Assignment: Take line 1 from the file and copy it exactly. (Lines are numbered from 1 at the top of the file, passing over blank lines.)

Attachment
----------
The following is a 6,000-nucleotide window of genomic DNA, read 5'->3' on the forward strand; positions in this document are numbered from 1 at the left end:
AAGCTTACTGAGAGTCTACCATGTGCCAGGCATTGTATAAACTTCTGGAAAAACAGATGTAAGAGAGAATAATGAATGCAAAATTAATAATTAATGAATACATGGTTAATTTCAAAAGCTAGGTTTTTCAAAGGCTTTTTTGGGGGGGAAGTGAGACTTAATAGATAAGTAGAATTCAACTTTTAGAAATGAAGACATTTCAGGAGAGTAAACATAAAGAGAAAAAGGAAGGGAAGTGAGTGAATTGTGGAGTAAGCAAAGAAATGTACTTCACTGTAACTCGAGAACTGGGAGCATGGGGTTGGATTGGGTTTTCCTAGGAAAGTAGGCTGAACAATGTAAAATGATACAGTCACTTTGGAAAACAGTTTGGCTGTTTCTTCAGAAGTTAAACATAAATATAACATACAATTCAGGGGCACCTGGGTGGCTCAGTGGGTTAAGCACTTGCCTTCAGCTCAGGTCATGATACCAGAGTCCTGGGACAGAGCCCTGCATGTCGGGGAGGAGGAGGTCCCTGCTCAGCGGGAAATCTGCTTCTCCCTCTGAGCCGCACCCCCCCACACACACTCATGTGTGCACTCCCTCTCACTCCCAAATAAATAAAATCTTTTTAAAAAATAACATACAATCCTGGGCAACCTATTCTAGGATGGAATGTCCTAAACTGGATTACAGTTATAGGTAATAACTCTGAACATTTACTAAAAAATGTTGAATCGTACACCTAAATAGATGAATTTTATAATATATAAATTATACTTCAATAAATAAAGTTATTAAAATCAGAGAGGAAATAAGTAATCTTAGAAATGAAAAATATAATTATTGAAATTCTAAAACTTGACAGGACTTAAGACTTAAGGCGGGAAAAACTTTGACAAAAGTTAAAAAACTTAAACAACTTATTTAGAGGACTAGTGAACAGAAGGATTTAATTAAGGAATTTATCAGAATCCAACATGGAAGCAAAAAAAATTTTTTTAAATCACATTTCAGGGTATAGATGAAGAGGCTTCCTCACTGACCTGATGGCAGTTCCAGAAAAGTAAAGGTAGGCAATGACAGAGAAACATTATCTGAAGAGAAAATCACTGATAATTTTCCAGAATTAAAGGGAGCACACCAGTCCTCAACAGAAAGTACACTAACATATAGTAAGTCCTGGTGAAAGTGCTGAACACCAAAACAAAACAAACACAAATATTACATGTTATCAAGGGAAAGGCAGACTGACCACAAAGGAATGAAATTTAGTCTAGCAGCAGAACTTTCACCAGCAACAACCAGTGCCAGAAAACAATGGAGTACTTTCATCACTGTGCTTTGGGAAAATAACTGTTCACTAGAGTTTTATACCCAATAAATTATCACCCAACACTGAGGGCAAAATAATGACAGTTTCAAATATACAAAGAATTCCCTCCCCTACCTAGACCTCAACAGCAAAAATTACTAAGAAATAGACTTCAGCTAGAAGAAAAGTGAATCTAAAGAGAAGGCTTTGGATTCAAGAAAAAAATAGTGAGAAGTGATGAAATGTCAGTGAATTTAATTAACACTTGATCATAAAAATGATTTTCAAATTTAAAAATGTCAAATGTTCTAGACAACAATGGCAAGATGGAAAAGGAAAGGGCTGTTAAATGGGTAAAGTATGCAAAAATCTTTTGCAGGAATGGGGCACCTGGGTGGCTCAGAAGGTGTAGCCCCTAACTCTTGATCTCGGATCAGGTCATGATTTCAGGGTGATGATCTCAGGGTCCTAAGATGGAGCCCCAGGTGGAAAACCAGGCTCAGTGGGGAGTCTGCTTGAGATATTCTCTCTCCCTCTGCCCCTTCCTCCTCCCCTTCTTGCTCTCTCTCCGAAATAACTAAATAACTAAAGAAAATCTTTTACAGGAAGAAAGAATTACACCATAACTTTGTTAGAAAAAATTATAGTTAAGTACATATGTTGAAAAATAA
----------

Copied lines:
The following is a 6,000-nucleotide window of genomic DNA, read 5'->3' on the forward strand; positions in this document are numbered from 1 at the left end: